Top Ten Tips on...

Managing Poor Performance Checklist

6 February 2023
Effective Top Tens - Podcast
Quick, practical tips on a wide range of management and personal development themes.
Your managing poor performance checklist: 4 key factors that are responsible for most poor performance, and how to prevent them and set up for success using the PIMST model.

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Identify and close the performance gap

poor performance is essentially the gap between what's required and what's delivered. So addressing poor performance is essentially closing that performance gap. But before you can close such a gap, you have to have two horizontal lines that separate what's required and what's delivered. And the two lines both need to be specified. In order for there to be some evidence of poor performance, there has to be evidence of what's required and what's actually being delivered.


Identify performance indicators

first of all, let's look at the requirement, the demand side, and I'm going to look at a five-letter mnemonic called PIMST. These next four tips are going to spell these PIMST requirements out. So tip number two really is to look at PI, which is all about performance indicators. You need to specify what's being required in terms of what's important and we call these the performance indicators: what indicates the quality of the performance. And these are variables to do with the characteristics required, the things that matter. Typically they'll include things like accuracy, reliability, punctuality and meeting professional requirements


Identify measures

how will you measure such indicators? You need a reliable measure, one that's accepted by both yourself and whoever's performance you want to manage. So for example, if you are. For example, the measure of punctuality would be time, and for accuracy, the measure would be error rate.


Identify standards

S stands for standard, and the standard is the minimum performance required for each performance indicator. It's the baseline, the base level at which that performance is acceptable. So for accuracy, measured by error rate, the standard might be 2%. A standard, a minimum requirement, is in effect a promise to the customer.


Identify targets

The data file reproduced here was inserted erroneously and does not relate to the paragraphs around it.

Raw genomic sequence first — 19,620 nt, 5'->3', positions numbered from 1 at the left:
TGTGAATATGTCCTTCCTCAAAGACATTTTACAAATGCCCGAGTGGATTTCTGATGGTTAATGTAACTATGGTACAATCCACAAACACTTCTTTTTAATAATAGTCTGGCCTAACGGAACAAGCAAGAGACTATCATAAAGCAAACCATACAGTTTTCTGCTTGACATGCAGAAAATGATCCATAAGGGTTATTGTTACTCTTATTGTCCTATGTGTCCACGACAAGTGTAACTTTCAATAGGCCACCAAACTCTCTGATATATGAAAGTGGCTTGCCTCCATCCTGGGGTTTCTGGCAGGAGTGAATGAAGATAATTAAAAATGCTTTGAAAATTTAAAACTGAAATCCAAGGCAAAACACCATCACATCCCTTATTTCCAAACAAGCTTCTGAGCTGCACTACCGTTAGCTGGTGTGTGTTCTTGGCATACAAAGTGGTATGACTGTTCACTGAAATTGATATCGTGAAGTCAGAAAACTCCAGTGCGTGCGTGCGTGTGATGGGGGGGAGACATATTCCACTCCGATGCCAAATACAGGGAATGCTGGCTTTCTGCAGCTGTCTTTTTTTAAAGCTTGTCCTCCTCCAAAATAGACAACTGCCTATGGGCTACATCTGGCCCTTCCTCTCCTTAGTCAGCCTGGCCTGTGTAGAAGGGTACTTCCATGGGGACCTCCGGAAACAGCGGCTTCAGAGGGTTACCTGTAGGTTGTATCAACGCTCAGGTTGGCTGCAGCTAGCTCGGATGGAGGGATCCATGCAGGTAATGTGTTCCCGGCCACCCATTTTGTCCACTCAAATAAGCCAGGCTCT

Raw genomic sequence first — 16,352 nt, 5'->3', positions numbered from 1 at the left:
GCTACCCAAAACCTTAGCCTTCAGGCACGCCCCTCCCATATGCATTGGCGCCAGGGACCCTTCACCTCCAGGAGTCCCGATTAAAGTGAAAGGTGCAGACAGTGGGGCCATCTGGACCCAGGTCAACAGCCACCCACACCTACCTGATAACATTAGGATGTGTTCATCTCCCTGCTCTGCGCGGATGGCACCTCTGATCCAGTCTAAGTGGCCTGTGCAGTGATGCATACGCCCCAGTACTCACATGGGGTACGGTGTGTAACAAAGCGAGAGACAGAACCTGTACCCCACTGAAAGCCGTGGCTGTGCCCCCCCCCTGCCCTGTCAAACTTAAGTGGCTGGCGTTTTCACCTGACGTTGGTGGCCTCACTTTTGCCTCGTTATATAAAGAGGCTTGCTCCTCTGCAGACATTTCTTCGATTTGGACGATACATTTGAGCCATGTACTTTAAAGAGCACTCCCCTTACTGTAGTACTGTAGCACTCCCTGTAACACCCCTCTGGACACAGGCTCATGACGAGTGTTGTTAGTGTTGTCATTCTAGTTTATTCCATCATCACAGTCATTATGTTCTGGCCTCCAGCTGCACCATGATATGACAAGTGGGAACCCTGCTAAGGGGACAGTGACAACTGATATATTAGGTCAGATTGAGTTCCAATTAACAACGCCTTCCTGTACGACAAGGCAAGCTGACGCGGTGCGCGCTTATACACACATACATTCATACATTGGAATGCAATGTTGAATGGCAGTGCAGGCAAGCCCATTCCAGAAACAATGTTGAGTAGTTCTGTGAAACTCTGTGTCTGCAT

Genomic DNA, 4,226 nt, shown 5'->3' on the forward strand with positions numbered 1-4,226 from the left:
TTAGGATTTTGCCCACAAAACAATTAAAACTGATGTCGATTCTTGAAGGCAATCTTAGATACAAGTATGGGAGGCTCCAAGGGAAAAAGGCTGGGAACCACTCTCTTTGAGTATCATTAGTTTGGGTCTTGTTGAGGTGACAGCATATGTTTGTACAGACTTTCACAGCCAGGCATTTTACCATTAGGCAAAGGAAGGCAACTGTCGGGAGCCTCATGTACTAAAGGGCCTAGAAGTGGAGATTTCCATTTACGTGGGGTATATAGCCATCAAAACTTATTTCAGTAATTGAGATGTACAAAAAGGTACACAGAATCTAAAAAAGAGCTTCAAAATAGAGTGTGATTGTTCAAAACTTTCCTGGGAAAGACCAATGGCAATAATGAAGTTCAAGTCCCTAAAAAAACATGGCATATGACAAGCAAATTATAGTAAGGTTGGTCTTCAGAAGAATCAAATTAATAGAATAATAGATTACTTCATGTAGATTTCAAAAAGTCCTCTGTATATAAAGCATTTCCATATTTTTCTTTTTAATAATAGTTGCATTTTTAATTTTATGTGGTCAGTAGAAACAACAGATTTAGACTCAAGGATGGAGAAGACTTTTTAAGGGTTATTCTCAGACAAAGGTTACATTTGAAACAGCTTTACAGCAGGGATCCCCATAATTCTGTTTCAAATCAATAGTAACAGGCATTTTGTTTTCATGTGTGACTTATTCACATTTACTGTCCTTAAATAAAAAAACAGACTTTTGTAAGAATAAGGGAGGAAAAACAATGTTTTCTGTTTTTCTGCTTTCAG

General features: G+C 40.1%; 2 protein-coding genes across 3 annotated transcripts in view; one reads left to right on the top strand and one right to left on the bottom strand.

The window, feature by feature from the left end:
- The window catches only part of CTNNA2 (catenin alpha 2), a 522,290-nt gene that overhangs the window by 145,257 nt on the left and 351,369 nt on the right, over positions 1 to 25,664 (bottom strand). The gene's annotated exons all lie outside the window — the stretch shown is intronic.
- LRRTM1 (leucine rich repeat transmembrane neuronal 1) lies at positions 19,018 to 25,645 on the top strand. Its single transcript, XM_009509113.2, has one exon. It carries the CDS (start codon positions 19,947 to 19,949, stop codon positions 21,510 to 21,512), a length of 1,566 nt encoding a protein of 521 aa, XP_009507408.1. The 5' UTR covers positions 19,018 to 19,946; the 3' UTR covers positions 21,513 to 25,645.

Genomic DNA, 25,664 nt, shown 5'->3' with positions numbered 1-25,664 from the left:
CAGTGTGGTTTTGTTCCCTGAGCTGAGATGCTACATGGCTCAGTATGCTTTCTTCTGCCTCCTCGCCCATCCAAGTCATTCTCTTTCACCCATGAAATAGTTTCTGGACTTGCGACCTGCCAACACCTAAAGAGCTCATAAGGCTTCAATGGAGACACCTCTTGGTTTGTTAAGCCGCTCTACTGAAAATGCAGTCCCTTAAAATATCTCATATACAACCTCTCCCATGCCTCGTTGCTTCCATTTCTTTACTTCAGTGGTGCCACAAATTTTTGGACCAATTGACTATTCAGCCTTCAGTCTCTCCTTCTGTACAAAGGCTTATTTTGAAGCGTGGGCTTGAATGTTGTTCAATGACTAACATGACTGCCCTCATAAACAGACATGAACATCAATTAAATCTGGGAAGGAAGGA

a target is different from a standard. Whereas a standard is a minimum requirement to be delivered, a target is an aim, an aspiration. The importance here is that in measuring performance, we need to be pretty hard on standards that are not met because after all they have the status of a promise and a promise not met is problematic, whereas a target is meant to be aspirational. It is meant to drive performance upwards, and it's not as crucial if it's not delivered.



we now need to move onto the supply side. What are the factors required in order to deliver the demand side? There are four of them, which are summarized by my acronym RKSA. The first of the four factors is resources, Does the individual performing the task have the necessary resources necessary, such as a budget, time and materials.



this breaks into two separate elements. Does the individual know what is required? And do they know why it is required? In terms of what is required, does the individual have sufficient information and detail; Is the goal clear or the performance indicators clear and so on. In terms of why is it required, do they understand its significance or importance? Because if the individual can't see any point in this particular requirement, then they're less likely to be motivated and prioritise it.



does the individual have the skills necessary to deliver the performance required? And that means not just the base skills, but the skills to operate at the level of the standard or target set.



does the individual have an appropriate attitude for completing the task? Attitude is probably the single biggest predictor of behaviour, but it's not a causal relationship. Somebody can still have a less than positive attitude to a job, but still do it well. In some ways that's the essence of professionalism: to not actually value the job, but do your best, nonetheless. Not every element of every job is motivational or something we would choose to do. It just goes with the job. And if we have a sense of professionalism and professional pride, we'll do it to the best of our ability - even if we don't like it. And that's the difference between a negative attitude to the task and a positive attitude to your own professionalism.


Distinguish between task and behaviour performance

for a long time, most performance has been judged around the task, how well the individual has delivered the task, and much less has been said in the past about how the person has done that task behaviourally - their approach, their demeanor. This is changing and increasingly behavioral measures are being put into competency frameworks to help assess performance. So somebody could be brilliant at the task but actually be foulmouthed, sulky or petulant, and not be a very effective team player or communicator. And this is actually quite demoralizing for the workforce and makes general work quite difficult.

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